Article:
by Robert Marlin
photo by Jeremy O’Brian

There are two types of athletes: those that are part of a team and those that compete as individuals. Most athletes who compete as part of a team measure their success by whether they win or lose. The obvious examples are football, baseball and basketball teams. The goal in those team sports is for each of the individuals on the team to work together as a single unit. It is the group dynamic in such sporting events that matters the most. 

For the athletes who compete as individuals, success is often defined by what the stopwatch says their time in a particular event is. Improving their individual times provides a personal satisfaction that transcends winning or losing to another competitor. For those individuals, the competition is with themselves, much more so than against another athlete. In track, the individual may well be part of a team; however, it is the individual performances of each team member that affects the outcome for the entire team. It is possible, in such instances, that a single individual’s performance can lead the team to victory; or conversely, drag the entire team down to defeat. When every member of the team is performing at their optimum abilities, the best results are likely. If only one member is performing below optimum on a particular day, the collective performances of the other team members can compensate, and the entire team can still achieve a win. 

Lexye Price is an athlete who has competed as both part of a team and as an individual. She is the daughter of Kellye and Rodney Price. Her mother recently retired after teaching in the Tyler ISD for twenty-nine years. Her father owns and operates Price International, a heavy truck dealership established by her grandfather in 1969. She has two older brothers, Parker (33), who lives in Longview, and Blake (29), who was a Division I athlete who played football at TCU 2010-2012, and now lives in Austin. Although the family is extremely close, Lexye grew up primarily as an only child due to the difference in ages between her and her older brothers.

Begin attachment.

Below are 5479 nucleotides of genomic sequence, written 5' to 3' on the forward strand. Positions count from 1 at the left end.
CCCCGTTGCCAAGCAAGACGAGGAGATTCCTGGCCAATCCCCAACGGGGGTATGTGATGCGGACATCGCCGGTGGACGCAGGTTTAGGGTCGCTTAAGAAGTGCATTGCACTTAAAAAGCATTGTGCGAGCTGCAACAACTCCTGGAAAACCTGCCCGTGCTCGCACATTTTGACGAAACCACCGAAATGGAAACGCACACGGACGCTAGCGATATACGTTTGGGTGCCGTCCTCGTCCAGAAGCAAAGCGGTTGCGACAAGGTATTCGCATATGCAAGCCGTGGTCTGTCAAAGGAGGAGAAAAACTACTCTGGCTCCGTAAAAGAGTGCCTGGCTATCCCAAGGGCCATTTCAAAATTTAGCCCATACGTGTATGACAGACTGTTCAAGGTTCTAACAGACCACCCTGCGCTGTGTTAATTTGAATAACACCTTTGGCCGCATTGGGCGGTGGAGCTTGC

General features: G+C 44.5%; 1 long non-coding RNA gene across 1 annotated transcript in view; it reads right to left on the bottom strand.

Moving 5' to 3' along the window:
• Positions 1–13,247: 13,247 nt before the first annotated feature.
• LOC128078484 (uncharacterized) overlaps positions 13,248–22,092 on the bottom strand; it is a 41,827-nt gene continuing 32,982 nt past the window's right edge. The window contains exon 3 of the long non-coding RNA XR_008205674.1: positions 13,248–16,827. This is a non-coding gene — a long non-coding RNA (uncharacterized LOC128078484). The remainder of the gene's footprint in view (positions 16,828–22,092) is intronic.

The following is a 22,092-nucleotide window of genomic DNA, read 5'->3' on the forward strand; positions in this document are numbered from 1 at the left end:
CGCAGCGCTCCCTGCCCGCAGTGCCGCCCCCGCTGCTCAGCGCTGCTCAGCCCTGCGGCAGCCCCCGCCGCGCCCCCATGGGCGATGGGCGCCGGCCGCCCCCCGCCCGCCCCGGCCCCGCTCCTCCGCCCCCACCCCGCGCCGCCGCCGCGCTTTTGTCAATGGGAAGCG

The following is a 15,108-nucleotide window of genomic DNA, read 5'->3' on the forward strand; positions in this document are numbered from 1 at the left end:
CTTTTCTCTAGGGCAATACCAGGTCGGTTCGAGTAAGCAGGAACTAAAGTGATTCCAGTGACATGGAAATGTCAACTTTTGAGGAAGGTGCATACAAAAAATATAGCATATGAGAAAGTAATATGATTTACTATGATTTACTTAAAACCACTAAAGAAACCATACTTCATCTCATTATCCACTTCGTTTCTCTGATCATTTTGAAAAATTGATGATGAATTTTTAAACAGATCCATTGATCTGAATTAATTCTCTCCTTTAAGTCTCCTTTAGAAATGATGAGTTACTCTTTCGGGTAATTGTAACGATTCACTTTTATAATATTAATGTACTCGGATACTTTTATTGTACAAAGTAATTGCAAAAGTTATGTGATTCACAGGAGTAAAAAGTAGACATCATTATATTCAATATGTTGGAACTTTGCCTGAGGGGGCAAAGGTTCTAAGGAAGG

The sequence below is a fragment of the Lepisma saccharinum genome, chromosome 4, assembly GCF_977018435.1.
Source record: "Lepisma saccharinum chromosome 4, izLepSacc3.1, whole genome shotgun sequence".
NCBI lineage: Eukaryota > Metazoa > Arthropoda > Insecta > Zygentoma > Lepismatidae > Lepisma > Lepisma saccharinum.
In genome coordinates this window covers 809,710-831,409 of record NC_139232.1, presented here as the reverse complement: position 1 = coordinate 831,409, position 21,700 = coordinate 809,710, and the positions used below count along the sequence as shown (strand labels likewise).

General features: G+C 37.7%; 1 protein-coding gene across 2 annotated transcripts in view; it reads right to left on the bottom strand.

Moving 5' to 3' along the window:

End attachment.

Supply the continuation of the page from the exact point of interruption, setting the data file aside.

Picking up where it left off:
Lexye graduated from Grace Community School in 2018. She began playing soccer at the age of five. She played on club teams, and by the time she was in middle and high school at Grace, she was a member of their respective soccer teams. It was in middle school when she first became interested in running track. She had always had good speed and started running track just for fun, but soccer remained her main sports interest throughout middle and high school. Her high school soccer team won the 2016 and 2018 TAPPS Division II state soccer championships. The Tyler Morning Telegraph selected her as the All-East Texas Soccer Player of the Year in 2016, and again in 2018. She ran track during all four years of high school and helped her team claim the 2018 5A Girls state championship by winning the 400-meter and 200-meter dash state titles her senior year. In addition to her athletic prowess in high school, Lexye was a member of the National Honor Society and maintained all A’s throughout high school.

After graduating high school, Lexye made plans to attend Texas Tech. Her dad, aunts, and uncles all went to Tech. One of her best friends from Austin started at Tech a year before Lexye, which was another influencing factor. One of the biggest influencing factors, however, was the opportunity to run track. Her high school coach, Steve Parsons, encouraged Lexye to reach out to Tech’s head track coach, Wes Kittley, to investigate the opportunity to run track. “Going to college, I knew I wanted to run track. I was a walk-on, without a scholarship on the line, and the coaches were encouraging and supportive,” Lexye explains.